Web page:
# Prove $X(\omega) = \sup\{y \in \mathbb{R}: F(y) < \omega\}$ is a random variable.

Let F be a distribution function. On $(\Omega, \mathfrak{F}, P)=((0,1), \mathfrak{B}(0,1),\lambda)$ where $\lambda$ denotes Lebesgue measure.

Define X: $\Omega \to \mathbb{R}$ by $X(\omega) = \sup(y \in \mathbb{R}: F(y) < \omega)$.

1 Show that $\forall x \in \mathbb{R}, (\omega: X(\omega) \leq x) = (\omega: \omega \leq F(x))$

2 Show that X is a RV in $(\Omega, \mathfrak{F}, P)$ and that $F_X = F$.

1 LHS = $(\omega: X(\omega) \leq x)$

= $(\omega: X(\omega) \in (-\infty, x])$

= $(\omega: \sup(y \in \mathbb{R}: F(y) < \omega) \in (\infty, x])$

RHS = $(\omega: \omega \leq F(x))$

= $(\omega: \omega \in (-\infty, F(x)])$

= $(\omega: \omega \in (-\infty, P(X^{-1}( \ (-\infty,x] \ ))))$

= $(\omega: \omega \in (-\infty, P(LHS)))$

• A distribution function is in principle a function on $\mathbb R$, or more general on $\mathbb R^n$. A measurable function $X:\Omega\rightarrow\mathbb R$ will induce a distribution function $F_X$. – drhab Aug 5 '14 at 12:21
• You should start here just with: 'Let $F$ be a distribution function.' Not a distribution function on $(\Omega,...)$. – drhab Aug 5 '14 at 12:33
• @drhab 1 Edited 3rd statement. sorry for confusion. 2 Do you mean that the existence of a distribution function implies the existence of a random variable inducing it? I think this is precisely what is being attempted to be shown. – BCLC Aug 5 '14 at 12:34
• @drhab I edited exactly as it was given to me. "Let F...function. On...measure." The second statement "On...measure." is a fragment. – BCLC Aug 5 '14 at 12:35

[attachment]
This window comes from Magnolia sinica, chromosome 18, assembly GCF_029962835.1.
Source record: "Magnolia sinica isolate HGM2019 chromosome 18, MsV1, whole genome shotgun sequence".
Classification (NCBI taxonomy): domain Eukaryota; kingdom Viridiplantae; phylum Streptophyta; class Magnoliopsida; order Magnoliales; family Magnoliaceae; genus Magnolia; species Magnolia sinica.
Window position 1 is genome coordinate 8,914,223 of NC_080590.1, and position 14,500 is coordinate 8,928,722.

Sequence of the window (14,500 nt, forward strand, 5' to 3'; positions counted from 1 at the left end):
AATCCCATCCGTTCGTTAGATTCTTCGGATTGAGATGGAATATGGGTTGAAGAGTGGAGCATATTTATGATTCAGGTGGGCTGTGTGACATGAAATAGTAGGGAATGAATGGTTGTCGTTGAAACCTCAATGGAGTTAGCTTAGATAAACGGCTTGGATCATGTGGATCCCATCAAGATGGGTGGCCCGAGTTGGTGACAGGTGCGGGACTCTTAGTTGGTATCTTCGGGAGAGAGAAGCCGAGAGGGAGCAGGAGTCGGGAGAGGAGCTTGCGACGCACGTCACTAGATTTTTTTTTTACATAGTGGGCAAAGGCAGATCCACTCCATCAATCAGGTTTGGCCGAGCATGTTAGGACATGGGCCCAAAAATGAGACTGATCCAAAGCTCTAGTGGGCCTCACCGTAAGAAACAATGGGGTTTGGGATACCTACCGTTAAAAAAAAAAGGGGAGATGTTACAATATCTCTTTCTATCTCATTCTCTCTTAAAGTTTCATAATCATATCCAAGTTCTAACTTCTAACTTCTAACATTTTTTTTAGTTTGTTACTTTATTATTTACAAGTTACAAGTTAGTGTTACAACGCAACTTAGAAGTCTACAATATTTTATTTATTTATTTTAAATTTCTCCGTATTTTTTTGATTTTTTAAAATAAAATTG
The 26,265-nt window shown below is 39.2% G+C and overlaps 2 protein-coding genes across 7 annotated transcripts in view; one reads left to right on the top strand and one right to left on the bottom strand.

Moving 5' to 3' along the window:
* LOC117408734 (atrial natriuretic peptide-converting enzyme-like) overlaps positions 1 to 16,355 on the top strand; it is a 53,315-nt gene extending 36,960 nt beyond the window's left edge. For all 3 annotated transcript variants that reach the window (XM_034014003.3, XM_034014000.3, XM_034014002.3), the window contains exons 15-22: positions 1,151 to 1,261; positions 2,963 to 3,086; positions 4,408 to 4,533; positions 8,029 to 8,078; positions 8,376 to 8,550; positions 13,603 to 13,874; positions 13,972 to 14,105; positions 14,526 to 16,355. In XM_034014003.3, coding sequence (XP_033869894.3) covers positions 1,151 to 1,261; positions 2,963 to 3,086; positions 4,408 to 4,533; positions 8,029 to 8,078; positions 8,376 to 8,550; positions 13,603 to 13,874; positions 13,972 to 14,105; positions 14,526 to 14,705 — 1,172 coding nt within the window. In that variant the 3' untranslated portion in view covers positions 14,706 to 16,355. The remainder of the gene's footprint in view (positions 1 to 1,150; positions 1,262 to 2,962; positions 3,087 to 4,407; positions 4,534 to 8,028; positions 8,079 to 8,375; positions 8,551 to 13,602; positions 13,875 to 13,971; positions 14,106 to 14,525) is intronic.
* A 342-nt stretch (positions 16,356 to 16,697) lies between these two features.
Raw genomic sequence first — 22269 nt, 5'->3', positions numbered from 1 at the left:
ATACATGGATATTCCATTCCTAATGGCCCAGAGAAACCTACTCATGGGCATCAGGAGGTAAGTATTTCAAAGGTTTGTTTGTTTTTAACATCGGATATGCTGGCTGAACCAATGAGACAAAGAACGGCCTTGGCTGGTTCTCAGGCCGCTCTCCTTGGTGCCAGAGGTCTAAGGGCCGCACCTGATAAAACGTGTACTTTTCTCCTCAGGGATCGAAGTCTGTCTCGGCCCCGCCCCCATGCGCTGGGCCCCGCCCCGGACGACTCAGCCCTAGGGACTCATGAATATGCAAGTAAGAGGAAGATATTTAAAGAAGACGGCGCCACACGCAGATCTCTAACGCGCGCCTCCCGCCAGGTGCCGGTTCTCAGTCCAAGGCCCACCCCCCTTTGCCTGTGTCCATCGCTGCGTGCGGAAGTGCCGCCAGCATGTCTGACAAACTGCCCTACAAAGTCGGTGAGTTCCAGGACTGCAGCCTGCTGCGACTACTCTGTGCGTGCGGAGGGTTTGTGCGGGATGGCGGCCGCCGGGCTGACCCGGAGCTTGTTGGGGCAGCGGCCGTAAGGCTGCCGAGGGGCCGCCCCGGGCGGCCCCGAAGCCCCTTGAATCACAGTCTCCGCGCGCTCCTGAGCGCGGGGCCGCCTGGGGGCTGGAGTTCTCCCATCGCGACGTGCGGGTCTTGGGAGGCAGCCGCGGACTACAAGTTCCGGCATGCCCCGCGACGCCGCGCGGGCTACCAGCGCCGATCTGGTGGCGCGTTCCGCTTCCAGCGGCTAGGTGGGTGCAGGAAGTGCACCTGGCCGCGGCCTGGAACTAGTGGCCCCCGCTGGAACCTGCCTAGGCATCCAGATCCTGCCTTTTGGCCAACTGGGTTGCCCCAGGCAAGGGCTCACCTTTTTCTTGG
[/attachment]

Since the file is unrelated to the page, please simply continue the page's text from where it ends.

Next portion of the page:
• To be shown is: if $F$ is some distribution function, then we can always construct some rv $X$ such that its distribution function $F_X$ will satisfy $F_X=F$. A start has been made with this construction and you are asked to prove that the constructed $X$ here satisfies this condition. – drhab Aug 5 '14 at 12:36

If $X\left(\omega\right)\leq x<z$ then if follows immediately from the definition $X\left(\omega\right):=\sup\left\{ y\mid F\left(y\right)<\omega\right\}$ that $F\left(z\right)\geq\omega$.

The fact that $F$ is continuous on the right then allows the conclusion that also $F\left(x\right)=\lim_{z\rightarrow x+}F\left(z\right)\geq\omega$.

In conversely $F\left(x\right)\geq\omega$ then $X\left(\omega\right)=\sup\left\{ y\mid F\left(y\right)<\omega\right\} \leq x$ because $F$ is non-decreasing.

Proved is now that $$X\left(\omega\right)\leq x\iff\omega\leq F\left(x\right)$$

This equation gives us the second part:

$X:\Omega\rightarrow\mathbb{R}$ is a measurable function and this with: $$F_{X}\left(x\right)=P\left\{ \omega\mid X\left(\omega\right)\leq x\right\} =\lambda\left\{ \omega\in\left(0,1\right)\mid\omega\leq F\left(x\right)\right\} =\lambda\left((0,F\left(x\right)]\right)=F\left(x\right)$$

• THANK YOU SO MUCH. Question on last line: Why is it $F(x)]$ and not $F(x))$ ? I was thinking that there was a possibility that $F(x)=1$ so we would have to exclude it. I know it does not matter for Lebesgue measure so the answer is the same regardless. I was just thinking that the LHS of the last inequality should be piecewise or something: ] if $F(x) < 1$ and ) if $F(x) \leq 1$ – BCLC Aug 6 '14 at 4:22
• Mwah.. I think that $\Omega=\left(0,1\right)$ is a somewhat stupid choice here. To avoid confusion on this it is better to choose for $\Omega=\left[0,1\right]$. Then everythings goes fine too and issues like you mention do not arise. – drhab Aug 6 '14 at 6:59
• Thanks. I'll ask my prof. Fingers crossed figuring that out isn't part of the homework. If it is though...piecewise then? – BCLC Aug 6 '14 at 9:29
• If you wish, but I wouldn't choose for that. Elegance is lost. You can also it do with a last line that simply leaves out $=\lambda\left((0,F\left(x\right)]\right)$. Then the disputable interval $(0,F\left(x\right)]$ is kept out of sight. – drhab Aug 6 '14 at 9:43